Beatrix goes to the movies. I always read the Beatrix Potter Society quarterly newsletter carefully, and I almost always learn something I didn't know. A previous newsletter introduced me to Linda Lear and her new biography of Beatrix, which will be published in early 2005. The most recent newsletter mentioned a new film of the life of Beatrix Potter, titled Miss Potter, starring Cate Blanchette, the powerful Australian actress who played Elizabeth I and the Elf Queen in Lord of the Rings. It's to be directed by Bruce Beresford, who directed Driving Miss Daisy. Filming starts this fall, in England, according to a report published by the BBC. I'm delighted with all this interest in Beatrix, quite apart from my own greedy speculations about how all the media attention might affect my new mystery series, which is now set to debut in July, 2004, with the publication of The Tale of Hill Top Farm.

Lake birds. Earlier this year, Bill found a green heron on the road, a victim of an auto accident. This morning, I saw a pair of them on the Heron Tree, the large dead oak in the middle of the lake. I'm guessing that there's a nest nearby. If you've never seen a green heron, here's a great photo.

Field notes. In 1840, Audobon wrote this about the green heron:
I have observed their return in early spring, when arriving in flocks of from 20 to 50 individuals. They would plunge downwards from their elevated line of march, cutting various zigzags, until they would all simultaneously alight on the tops of the trees or bushes of some swampy place, or on the borders of miry ponds. These halts took place pretty regularly about an hour after sunrise. The day was occupied by them, as well as by some other species especially the blue, the yellow-crowned, and night herons, all of which at this period traveled eastward, in resting, cleansing their bodies, and searching for food. When the sun approached the western horizon, they would at once ascend in the air, arrange their lines and commence their flight, which I have no doubt continued all night.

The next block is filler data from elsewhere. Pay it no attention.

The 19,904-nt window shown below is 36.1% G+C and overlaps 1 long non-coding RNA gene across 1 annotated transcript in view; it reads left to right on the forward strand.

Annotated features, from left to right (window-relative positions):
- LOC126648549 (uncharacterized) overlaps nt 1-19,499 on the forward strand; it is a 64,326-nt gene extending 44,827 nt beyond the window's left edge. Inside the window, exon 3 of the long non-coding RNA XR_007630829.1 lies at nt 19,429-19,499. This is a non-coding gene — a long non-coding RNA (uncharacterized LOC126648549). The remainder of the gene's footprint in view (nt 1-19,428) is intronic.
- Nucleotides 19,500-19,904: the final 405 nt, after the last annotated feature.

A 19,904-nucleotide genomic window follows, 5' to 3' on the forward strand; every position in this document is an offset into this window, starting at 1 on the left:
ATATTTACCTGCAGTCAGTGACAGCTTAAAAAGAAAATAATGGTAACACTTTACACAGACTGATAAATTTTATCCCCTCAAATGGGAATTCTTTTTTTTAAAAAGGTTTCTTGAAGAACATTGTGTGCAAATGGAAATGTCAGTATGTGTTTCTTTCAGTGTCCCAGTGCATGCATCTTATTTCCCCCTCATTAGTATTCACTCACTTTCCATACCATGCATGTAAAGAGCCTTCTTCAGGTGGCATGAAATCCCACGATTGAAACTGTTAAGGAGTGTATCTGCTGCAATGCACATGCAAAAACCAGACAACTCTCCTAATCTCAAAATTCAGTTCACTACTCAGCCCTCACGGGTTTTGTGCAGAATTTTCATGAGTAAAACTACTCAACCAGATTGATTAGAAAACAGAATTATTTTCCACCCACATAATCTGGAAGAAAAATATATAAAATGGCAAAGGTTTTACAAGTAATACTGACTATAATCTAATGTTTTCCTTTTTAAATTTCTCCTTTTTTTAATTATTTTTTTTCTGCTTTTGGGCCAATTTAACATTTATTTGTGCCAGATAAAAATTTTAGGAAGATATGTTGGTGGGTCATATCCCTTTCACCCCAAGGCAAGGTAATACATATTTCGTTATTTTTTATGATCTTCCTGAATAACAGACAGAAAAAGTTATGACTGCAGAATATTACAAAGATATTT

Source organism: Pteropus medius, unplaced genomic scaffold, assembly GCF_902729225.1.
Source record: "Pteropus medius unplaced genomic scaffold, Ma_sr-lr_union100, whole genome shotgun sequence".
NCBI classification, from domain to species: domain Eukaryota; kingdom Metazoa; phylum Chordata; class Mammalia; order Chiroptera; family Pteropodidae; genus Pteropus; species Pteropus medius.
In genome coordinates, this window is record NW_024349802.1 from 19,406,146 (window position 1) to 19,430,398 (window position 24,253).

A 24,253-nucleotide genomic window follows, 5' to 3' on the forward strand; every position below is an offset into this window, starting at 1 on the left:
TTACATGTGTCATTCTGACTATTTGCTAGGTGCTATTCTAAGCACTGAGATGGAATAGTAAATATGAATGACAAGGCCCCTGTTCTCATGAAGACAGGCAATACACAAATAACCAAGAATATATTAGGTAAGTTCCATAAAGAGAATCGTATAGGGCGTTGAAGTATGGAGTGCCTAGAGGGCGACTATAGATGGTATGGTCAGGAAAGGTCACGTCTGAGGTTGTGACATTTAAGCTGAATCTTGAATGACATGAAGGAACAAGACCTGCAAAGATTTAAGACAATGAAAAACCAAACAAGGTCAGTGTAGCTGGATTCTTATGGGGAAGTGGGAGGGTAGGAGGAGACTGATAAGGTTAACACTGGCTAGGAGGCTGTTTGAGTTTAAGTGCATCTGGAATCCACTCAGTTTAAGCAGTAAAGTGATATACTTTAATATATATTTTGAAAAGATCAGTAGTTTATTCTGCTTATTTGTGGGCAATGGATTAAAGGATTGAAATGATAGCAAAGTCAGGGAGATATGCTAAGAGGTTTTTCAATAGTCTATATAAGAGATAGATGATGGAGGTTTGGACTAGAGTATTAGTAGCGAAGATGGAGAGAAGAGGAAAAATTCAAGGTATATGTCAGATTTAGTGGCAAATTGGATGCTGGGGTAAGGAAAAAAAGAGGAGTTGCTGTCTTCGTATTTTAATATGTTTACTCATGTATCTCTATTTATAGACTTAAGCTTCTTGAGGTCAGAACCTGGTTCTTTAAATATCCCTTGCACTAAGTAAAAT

This note was taken from the e-book, Life Histories of North American Birds, which contains a great deal more information about this bird and others, compiled from 19th and early 20th century sources.

6/24/2003 09:28:00 AM

Thursday, June 19, 2003  

Student pilots. The first two purple martin nests are emptying rapidly, as the fledglings take to the air over the east meadows. This morning, I counted six martins taking time out on the telephone wire, and another seven on the wing. It's quite a show. I can only imagine their delight at pushing through the front door--watch that first step, junior, it's a lulu!--and suddenly finding themselves whirling and turning and dancing in thin air, under the beaming sun, as easily as you and I draw our first breaths. Pure joy to watch them try their tricks, these ecstatic air-dancers, these wild-winged wonders. I wish I were up there with them, oh yes, yes, I do!

Rooted. Next best thing to being a purple martin trying her wings for the first time: a brown-eyed Susan, deeply rooted. this clump is growing wild, next to the creek. Lucky Susans.

Field notes. "...Your state is your country. There exists no other country outside that which you know. Likewise, neighborhood is a country. As your family is a country. As your house is a country. As you are a country." --Denise Chavez, Face of an Angel